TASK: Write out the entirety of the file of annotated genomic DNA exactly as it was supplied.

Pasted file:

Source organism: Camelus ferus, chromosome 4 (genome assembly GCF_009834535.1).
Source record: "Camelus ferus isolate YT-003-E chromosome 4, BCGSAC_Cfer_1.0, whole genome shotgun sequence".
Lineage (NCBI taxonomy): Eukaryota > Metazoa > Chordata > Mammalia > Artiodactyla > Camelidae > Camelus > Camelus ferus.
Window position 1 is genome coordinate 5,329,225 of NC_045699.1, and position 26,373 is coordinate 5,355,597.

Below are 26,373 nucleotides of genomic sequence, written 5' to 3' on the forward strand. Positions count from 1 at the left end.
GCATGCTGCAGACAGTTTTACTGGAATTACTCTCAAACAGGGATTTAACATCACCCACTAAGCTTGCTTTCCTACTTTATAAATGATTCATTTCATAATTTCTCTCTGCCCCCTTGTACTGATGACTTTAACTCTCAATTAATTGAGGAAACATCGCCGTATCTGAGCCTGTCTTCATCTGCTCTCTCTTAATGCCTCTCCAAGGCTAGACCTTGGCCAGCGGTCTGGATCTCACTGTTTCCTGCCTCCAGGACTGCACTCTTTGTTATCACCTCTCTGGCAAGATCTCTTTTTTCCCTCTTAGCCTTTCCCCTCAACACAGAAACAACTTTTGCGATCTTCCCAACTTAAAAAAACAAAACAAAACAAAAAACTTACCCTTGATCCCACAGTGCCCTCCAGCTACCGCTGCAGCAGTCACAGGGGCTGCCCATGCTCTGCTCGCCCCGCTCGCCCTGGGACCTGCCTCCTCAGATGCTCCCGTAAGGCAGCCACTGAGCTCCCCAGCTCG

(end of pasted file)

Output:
Source organism: Camelus ferus, chromosome 4 (genome assembly GCF_009834535.1).
Source record: "Camelus ferus isolate YT-003-E chromosome 4, BCGSAC_Cfer_1.0, whole genome shotgun sequence".
Lineage (NCBI taxonomy): Eukaryota > Metazoa > Chordata > Mammalia > Artiodactyla > Camelidae > Camelus > Camelus ferus.
Window position 1 is genome coordinate 5,329,225 of NC_045699.1, and position 26,373 is coordinate 5,355,597.

Below are 26,373 nucleotides of genomic sequence, written 5' to 3' on the forward strand. Positions count from 1 at the left end.
GCATGCTGCAGACAGTTTTACTGGAATTACTCTCAAACAGGGATTTAACATCACCCACTAAGCTTGCTTTCCTACTTTATAAATGATTCATTTCATAATTTCTCTCTGCCCCCTTGTACTGATGACTTTAACTCTCAATTAATTGAGGAAACATCGCCGTATCTGAGCCTGTCTTCATCTGCTCTCTCTTAATGCCTCTCCAAGGCTAGACCTTGGCCAGCGGTCTGGATCTCACTGTTTCCTGCCTCCAGGACTGCACTCTTTGTTATCACCTCTCTGGCAAGATCTCTTTTTTCCCTCTTAGCCTTTCCCCTCAACACAGAAACAACTTTTGCGATCTTCCCAACTTAAAAAAACAAAACAAAACAAAAAACTTACCCTTGATCCCACAGTGCCCTCCAGCTACCGCTGCAGCAGTCACAGGGGCTGCCCATGCTCTGCTCGCCCCGCTCGCCCTGGGACCTGCCTCCTCAGATGCTCCCGTAAGGCAGCCACTGAGCTCCCCAGCTCG